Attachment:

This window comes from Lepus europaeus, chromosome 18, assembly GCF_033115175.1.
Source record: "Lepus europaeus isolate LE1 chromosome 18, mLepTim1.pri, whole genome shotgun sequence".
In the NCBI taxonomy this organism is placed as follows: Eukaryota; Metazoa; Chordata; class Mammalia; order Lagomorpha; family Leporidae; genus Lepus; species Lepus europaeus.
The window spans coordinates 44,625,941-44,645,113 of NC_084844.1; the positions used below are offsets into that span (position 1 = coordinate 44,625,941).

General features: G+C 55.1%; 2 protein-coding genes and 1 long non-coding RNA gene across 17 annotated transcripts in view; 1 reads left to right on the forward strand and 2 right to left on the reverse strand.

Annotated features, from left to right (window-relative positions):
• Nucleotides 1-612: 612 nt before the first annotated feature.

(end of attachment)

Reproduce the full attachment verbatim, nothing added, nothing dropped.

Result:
This window comes from Lepus europaeus, chromosome 18, assembly GCF_033115175.1.
Source record: "Lepus europaeus isolate LE1 chromosome 18, mLepTim1.pri, whole genome shotgun sequence".
In the NCBI taxonomy this organism is placed as follows: Eukaryota; Metazoa; Chordata; class Mammalia; order Lagomorpha; family Leporidae; genus Lepus; species Lepus europaeus.
The window spans coordinates 44,625,941-44,645,113 of NC_084844.1; the positions used below are offsets into that span (position 1 = coordinate 44,625,941).

General features: G+C 55.1%; 2 protein-coding genes and 1 long non-coding RNA gene across 17 annotated transcripts in view; 1 reads left to right on the forward strand and 2 right to left on the reverse strand.

Annotated features, from left to right (window-relative positions):
• Nucleotides 1-612: 612 nt before the first annotated feature.